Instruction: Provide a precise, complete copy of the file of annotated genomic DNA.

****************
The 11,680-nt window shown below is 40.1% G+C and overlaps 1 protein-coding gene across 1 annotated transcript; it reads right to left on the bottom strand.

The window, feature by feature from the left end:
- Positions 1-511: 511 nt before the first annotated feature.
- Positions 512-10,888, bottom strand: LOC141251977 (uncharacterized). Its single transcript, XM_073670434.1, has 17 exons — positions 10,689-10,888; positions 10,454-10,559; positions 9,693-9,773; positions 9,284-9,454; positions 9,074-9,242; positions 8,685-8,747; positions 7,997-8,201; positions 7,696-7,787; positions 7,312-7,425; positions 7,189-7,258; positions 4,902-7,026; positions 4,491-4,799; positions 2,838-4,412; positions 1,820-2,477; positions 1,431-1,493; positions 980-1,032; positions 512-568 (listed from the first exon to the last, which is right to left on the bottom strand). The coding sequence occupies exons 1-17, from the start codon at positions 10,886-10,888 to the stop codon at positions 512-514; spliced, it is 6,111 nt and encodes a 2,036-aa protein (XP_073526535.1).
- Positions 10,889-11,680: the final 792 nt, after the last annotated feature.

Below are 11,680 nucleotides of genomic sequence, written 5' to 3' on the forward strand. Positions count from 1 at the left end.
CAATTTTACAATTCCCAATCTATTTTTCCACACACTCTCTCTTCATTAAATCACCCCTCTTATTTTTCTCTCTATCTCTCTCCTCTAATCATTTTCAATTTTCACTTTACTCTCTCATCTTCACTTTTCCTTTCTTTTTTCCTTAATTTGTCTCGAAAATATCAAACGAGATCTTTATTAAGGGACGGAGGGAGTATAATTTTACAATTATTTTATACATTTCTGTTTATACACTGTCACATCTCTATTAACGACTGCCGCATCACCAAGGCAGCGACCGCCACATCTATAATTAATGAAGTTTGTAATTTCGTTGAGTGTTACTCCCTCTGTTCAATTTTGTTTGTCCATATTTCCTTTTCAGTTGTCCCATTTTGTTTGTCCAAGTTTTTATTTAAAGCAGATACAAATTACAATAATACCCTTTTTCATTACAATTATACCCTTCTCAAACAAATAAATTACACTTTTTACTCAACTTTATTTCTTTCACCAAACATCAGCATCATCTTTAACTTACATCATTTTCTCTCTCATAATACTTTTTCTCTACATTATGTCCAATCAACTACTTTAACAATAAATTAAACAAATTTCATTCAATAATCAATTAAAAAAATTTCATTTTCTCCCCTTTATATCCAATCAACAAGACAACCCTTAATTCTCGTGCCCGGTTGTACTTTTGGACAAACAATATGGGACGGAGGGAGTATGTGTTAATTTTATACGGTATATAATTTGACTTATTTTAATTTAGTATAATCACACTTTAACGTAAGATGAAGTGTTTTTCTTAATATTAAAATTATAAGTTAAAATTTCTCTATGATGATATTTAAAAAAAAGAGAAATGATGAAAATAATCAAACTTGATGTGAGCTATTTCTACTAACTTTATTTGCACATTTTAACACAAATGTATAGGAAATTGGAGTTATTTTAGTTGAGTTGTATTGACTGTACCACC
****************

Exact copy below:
The 11,680-nt window shown below is 40.1% G+C and overlaps 1 protein-coding gene across 1 annotated transcript; it reads right to left on the bottom strand.

The window, feature by feature from the left end:
- Positions 1-511: 511 nt before the first annotated feature.
- Positions 512-10,888, bottom strand: LOC141251977 (uncharacterized). Its single transcript, XM_073670434.1, has 17 exons — positions 10,689-10,888; positions 10,454-10,559; positions 9,693-9,773; positions 9,284-9,454; positions 9,074-9,242; positions 8,685-8,747; positions 7,997-8,201; positions 7,696-7,787; positions 7,312-7,425; positions 7,189-7,258; positions 4,902-7,026; positions 4,491-4,799; positions 2,838-4,412; positions 1,820-2,477; positions 1,431-1,493; positions 980-1,032; positions 512-568 (listed from the first exon to the last, which is right to left on the bottom strand). The coding sequence occupies exons 1-17, from the start codon at positions 10,886-10,888 to the stop codon at positions 512-514; spliced, it is 6,111 nt and encodes a 2,036-aa protein (XP_073526535.1).
- Positions 10,889-11,680: the final 792 nt, after the last annotated feature.

Below are 11,680 nucleotides of genomic sequence, written 5' to 3' on the forward strand. Positions count from 1 at the left end.
CAATTTTACAATTCCCAATCTATTTTTCCACACACTCTCTCTTCATTAAATCACCCCTCTTATTTTTCTCTCTATCTCTCTCCTCTAATCATTTTCAATTTTCACTTTACTCTCTCATCTTCACTTTTCCTTTCTTTTTTCCTTAATTTGTCTCGAAAATATCAAACGAGATCTTTATTAAGGGACGGAGGGAGTATAATTTTACAATTATTTTATACATTTCTGTTTATACACTGTCACATCTCTATTAACGACTGCCGCATCACCAAGGCAGCGACCGCCACATCTATAATTAATGAAGTTTGTAATTTCGTTGAGTGTTACTCCCTCTGTTCAATTTTGTTTGTCCATATTTCCTTTTCAGTTGTCCCATTTTGTTTGTCCAAGTTTTTATTTAAAGCAGATACAAATTACAATAATACCCTTTTTCATTACAATTATACCCTTCTCAAACAAATAAATTACACTTTTTACTCAACTTTATTTCTTTCACCAAACATCAGCATCATCTTTAACTTACATCATTTTCTCTCTCATAATACTTTTTCTCTACATTATGTCCAATCAACTACTTTAACAATAAATTAAACAAATTTCATTCAATAATCAATTAAAAAAATTTCATTTTCTCCCCTTTATATCCAATCAACAAGACAACCCTTAATTCTCGTGCCCGGTTGTACTTTTGGACAAACAATATGGGACGGAGGGAGTATGTGTTAATTTTATACGGTATATAATTTGACTTATTTTAATTTAGTATAATCACACTTTAACGTAAGATGAAGTGTTTTTCTTAATATTAAAATTATAAGTTAAAATTTCTCTATGATGATATTTAAAAAAAAGAGAAATGATGAAAATAATCAAACTTGATGTGAGCTATTTCTACTAACTTTATTTGCACATTTTAACACAAATGTATAGGAAATTGGAGTTATTTTAGTTGAGTTGTATTGACTGTACCACC